Domestic Violence Doesn't Stay at Home
DVatWork can help with free tools, training, and resources.
Domestic Violence Does Not Stay At Home
Make Your Workplace Safer

This website was designed to help organizations respond to domestic violence situations at work.  
WHY IT’S IMPORTANT. Domestic violence is a workplace issue and it’s the law. Amendments to the Canada Labour Code came into effect on January 1, 2021. This law requires all federally regulated employers to have a documented response to workplace harassment and violence, including domestic violence.
TOOLS & RESOURCES. Access to these tools can help your organization support workers impacted by domestic violence, build a robust organizational policy, enroll your staff in training, and decide when to bring in experts to conduct risk assessments and create safety plans.

“No one should have to choose between abuse and a paycheque. But we know that one in three workers has experienced domestic violence, and this puts jobs and workplace safety at risk. Work can also be a place of refuge for people facing domestic violence. That is why Canada’s unions have been working to support workers who are impacted by domestic violence by bargaining for job security, accommodations, and paid leave for affected workers. Unions also help to break the barrier of isolation through awareness building, and act as a bridge between workers and community support. The Domestic Violence at Work project offers excellent resources that can help make work safe when home is not.”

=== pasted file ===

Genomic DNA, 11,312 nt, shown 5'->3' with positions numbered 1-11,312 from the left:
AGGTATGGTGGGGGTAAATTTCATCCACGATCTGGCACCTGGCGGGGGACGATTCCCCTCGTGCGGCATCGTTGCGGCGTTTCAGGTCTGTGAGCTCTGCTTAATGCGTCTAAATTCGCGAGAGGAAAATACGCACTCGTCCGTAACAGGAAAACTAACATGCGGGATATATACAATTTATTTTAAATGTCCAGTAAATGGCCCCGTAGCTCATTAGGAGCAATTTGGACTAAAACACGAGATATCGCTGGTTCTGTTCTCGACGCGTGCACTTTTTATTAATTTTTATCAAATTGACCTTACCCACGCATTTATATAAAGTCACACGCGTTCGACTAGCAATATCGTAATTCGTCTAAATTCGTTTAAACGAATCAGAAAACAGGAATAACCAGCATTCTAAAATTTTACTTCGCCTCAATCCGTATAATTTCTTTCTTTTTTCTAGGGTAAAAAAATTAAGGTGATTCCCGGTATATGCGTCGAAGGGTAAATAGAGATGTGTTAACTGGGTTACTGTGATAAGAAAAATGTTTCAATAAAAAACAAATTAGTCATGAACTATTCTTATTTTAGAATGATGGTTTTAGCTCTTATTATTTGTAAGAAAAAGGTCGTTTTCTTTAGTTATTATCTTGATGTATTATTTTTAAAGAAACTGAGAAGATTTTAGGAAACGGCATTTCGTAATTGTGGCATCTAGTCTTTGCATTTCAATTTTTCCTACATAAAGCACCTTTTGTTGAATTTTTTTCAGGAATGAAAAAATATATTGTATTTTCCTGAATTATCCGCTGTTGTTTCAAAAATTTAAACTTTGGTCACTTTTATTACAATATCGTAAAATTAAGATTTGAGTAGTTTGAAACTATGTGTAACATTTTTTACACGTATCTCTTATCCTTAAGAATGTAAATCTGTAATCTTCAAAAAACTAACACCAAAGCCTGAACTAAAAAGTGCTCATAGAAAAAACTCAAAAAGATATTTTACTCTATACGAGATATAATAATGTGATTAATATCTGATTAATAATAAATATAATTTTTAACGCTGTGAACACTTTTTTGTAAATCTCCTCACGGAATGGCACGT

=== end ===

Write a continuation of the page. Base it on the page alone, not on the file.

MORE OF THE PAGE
Vicky Smallman, National Director, Human Rights Department, Canadian Labour Congress
“FETCO is proud to be a partner with CREVAWC and the Canadian Labour Congress on the important issue of domestic violence in the workplace. The tools and training that have been developed will be instrumental in assisting employers in meeting their obligations under the new Workplace Harassment and Violence Prevention Regulations within the federally regulated private sector. But this work is bigger than simply meeting obligations. It is our sincere hope that this project will result in an outcome where employers and unions become better equipped to recognize and address incidents of domestic violence in the workplace.”
Derrick Hynes, President and CEO, FETCO